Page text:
I-1107 Could Imperil Efforts To Maintain Public and Environmental Health
Initiative 1107 would repeal several common taxes on nonessential items like candy, soda, and bottled water. Eliminating these essential sources of revenue could jeopardize efforts to maintain and improve public and environmental health, however.
There are significant social costs associated with the growing consumption of candy, soda, and bottled water. Soda and candy have been linked to the rising obesity epidemic in the United States.1 The production of bottled water significantly contributes to global warming while discarded bottles clog streams, rivers, and other natural habitats.2
One of the benefits of taxing unhealthy or environmentally damaging products is that the taxes encourage consumers to make healthier long-term purchasing decisions. In King County, consumption of candy and bottled water could slow by as much as nine percent in the coming years, due to the extension of the sales tax to these products. Purchases of soda, which was subjected to a smaller tax increase, are likely to slow by a smaller degree.3
Revenues from the taxes targeted by I-1107 are deposited into the state’s general fund, which is used to support numerous important programs, including those designed to improve public and environmental health. For example:
- Under the 5930 Program (named after Senate Bill 5930 enacted in 2007) the Department of Health receives about $20 million per biennium in order to develop and implement strategies to reduce obesity and other chronic diseases, increase vaccinations, prevent the spread of communicable diseases like E. coli or Salmonella, and improve public health via other initiatives.4
- The Department of Ecology’s (DOE) Air Quality Program protects public and environmental health by monitoring air quality and regulating pollutants from motor vehicles, manufacturers, agriculture, and other sectors of the economy. Fifty-nine percent (about $19 million this biennium) of the funding for this program comes from the general fund.5
- Fully 83 percent ($32 million this biennium) of the funding for DOE’s Water Quality Program — which is responsible for preventing and cleaning up water pollution — is provided through state general fund. This program also ensures that the public has access to accurate information about water quality in Washington State.6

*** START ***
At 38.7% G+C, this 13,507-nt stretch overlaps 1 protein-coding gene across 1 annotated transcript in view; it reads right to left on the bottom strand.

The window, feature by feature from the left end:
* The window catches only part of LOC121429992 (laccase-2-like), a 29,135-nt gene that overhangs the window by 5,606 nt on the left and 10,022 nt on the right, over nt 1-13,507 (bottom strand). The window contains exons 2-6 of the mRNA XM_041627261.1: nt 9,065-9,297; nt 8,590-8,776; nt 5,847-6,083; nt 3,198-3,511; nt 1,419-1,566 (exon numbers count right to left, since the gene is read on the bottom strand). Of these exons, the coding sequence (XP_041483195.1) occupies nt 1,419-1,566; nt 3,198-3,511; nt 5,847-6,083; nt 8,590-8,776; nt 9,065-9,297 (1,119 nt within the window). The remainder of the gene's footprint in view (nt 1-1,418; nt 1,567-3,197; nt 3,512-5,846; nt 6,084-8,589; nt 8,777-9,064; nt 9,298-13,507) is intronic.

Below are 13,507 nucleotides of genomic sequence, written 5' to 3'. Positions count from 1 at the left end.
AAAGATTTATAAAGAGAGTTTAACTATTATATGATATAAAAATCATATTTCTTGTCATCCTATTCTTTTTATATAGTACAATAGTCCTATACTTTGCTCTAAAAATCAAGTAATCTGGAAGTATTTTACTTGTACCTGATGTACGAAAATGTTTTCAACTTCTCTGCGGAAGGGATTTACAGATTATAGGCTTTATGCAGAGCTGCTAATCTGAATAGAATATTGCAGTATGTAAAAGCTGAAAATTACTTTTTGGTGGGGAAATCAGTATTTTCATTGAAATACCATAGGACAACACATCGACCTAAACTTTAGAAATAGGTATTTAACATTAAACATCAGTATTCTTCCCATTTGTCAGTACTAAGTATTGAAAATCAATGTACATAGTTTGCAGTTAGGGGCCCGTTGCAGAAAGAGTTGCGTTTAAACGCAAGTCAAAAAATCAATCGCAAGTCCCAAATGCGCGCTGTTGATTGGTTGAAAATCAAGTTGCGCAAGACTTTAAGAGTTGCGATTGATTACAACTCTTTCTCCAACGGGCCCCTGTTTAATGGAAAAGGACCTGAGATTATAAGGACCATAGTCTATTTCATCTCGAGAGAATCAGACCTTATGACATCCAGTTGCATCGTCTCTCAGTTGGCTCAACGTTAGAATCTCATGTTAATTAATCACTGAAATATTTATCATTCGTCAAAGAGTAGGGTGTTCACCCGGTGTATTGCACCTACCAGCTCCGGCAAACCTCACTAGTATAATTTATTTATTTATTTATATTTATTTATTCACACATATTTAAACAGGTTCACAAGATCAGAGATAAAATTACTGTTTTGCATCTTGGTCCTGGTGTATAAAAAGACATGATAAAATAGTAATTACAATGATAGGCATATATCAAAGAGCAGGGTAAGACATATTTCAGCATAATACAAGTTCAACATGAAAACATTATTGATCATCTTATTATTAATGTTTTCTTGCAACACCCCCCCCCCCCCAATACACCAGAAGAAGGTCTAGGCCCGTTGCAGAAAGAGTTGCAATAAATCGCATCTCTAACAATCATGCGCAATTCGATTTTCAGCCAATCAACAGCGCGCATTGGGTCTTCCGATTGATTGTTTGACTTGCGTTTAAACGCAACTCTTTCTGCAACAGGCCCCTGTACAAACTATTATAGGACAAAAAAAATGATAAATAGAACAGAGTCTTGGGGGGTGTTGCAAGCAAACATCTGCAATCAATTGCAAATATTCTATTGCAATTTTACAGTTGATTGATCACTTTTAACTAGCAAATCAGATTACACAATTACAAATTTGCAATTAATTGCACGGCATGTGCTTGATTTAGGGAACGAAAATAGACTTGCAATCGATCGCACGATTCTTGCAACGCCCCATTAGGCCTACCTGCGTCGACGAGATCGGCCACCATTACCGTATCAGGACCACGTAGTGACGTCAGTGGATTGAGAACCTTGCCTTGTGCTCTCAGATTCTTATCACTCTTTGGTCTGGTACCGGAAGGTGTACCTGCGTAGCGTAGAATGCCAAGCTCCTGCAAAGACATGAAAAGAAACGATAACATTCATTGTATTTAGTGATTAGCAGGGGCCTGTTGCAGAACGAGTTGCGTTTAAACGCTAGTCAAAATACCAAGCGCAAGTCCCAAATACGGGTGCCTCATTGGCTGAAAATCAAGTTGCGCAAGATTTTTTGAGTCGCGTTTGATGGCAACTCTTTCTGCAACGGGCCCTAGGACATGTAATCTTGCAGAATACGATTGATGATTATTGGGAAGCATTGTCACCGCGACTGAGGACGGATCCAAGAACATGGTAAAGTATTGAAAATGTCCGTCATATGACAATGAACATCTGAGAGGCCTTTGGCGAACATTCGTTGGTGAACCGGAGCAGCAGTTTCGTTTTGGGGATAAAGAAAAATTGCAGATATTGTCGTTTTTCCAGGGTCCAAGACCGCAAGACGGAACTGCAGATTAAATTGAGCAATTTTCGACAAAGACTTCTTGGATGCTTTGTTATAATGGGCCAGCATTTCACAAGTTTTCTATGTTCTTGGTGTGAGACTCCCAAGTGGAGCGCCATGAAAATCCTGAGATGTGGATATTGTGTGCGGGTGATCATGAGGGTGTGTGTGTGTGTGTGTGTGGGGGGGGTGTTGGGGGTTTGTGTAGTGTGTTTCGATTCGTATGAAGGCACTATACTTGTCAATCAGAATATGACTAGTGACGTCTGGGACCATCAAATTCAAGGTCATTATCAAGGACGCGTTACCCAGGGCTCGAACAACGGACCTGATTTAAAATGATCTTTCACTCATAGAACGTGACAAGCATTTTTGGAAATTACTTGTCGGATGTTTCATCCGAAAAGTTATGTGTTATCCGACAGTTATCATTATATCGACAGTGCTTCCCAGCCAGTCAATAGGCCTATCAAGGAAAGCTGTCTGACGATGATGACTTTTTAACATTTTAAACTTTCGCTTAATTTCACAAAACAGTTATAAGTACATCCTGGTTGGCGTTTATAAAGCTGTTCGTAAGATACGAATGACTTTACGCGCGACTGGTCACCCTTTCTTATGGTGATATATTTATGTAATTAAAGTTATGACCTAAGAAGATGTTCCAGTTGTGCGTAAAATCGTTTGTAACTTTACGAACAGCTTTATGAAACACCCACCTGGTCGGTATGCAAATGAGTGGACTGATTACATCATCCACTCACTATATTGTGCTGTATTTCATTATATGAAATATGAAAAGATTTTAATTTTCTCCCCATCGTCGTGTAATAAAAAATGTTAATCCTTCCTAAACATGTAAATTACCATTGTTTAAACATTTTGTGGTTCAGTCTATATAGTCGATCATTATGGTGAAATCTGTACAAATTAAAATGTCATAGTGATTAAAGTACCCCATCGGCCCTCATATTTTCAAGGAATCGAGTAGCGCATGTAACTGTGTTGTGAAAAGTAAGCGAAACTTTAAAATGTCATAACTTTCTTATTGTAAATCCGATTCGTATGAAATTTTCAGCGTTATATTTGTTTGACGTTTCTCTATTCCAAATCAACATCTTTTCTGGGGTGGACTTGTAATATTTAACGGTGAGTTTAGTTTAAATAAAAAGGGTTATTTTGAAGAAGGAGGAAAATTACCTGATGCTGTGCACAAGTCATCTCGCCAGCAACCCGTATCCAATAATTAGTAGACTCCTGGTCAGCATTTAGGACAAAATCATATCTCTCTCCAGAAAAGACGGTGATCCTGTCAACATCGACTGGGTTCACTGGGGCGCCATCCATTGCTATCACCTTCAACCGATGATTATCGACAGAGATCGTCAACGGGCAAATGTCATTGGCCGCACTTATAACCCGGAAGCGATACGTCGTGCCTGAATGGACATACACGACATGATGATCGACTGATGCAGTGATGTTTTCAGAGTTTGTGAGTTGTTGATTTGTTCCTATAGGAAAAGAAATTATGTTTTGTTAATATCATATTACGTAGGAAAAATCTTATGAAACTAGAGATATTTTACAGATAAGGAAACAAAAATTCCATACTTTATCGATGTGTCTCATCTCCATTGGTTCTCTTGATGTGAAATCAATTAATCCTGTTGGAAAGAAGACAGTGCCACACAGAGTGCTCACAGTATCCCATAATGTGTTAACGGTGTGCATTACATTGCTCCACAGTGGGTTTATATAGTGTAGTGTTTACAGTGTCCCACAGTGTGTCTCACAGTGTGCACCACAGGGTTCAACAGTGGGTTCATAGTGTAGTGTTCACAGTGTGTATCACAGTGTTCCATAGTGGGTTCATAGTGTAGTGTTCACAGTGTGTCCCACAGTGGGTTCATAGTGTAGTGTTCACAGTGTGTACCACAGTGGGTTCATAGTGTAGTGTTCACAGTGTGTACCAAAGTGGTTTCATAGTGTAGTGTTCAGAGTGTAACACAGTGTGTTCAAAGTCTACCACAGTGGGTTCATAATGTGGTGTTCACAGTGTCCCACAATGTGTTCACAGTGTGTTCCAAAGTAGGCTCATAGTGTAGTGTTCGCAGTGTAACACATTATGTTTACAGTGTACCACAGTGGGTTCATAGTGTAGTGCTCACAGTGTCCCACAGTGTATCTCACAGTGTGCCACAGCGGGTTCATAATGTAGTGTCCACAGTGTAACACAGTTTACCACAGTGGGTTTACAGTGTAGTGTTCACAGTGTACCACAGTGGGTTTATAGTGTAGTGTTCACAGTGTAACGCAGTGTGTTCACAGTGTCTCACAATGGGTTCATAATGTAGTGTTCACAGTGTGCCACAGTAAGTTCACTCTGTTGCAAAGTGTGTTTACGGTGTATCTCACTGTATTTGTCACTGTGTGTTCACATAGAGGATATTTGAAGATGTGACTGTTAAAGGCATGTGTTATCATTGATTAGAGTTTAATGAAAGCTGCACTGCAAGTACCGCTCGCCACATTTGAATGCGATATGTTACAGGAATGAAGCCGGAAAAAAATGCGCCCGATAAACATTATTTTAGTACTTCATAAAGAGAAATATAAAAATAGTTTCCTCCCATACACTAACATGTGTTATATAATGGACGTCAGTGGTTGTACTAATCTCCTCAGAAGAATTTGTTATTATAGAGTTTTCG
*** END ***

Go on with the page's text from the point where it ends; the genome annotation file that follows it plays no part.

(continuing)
All of these programs are vulnerable to being severely cut or eliminated in the coming biennium. Initiative 1107 would further impede the state’s ability to address public and environmental health problems.
For more information on I-1107, read the Budget & Policy Center’s latest policy brief, “2010 Initiatives Could Impact Public Services.”
1. The New England Journal of Medicine, “The Public Health and Economic Benefits of Taxing Sugar-Based Beverages,” September 11, 2009.
2. Eric Sorensen, “Seven Wonders for a Cool Planet: Everyday Things to Help Solve Global Warming,” The Sightline Institute.
3. In King County, the combined state and local sales tax rate is 9.5 percent. The Department of Revenue estimates the price-elasticity of demand for candy, soda, and bottled water to be 0.9, https://fortress.wa.gov/binaryDisplay.aspx?package=27107
4. The Washington State Department of Health, the 5930 program, description available on-line at http://www.doh.wa.gov/PHIP/products/5930/overview.htm.
5. Washington State Department of Ecology, Air Quality Program, description available on-line at: http://www.ecy.wa.gov/air.html.
6. Washington State Department of Ecology, Water Quality Program, description available on-line at http://www.ecy.wa.gov/water.html.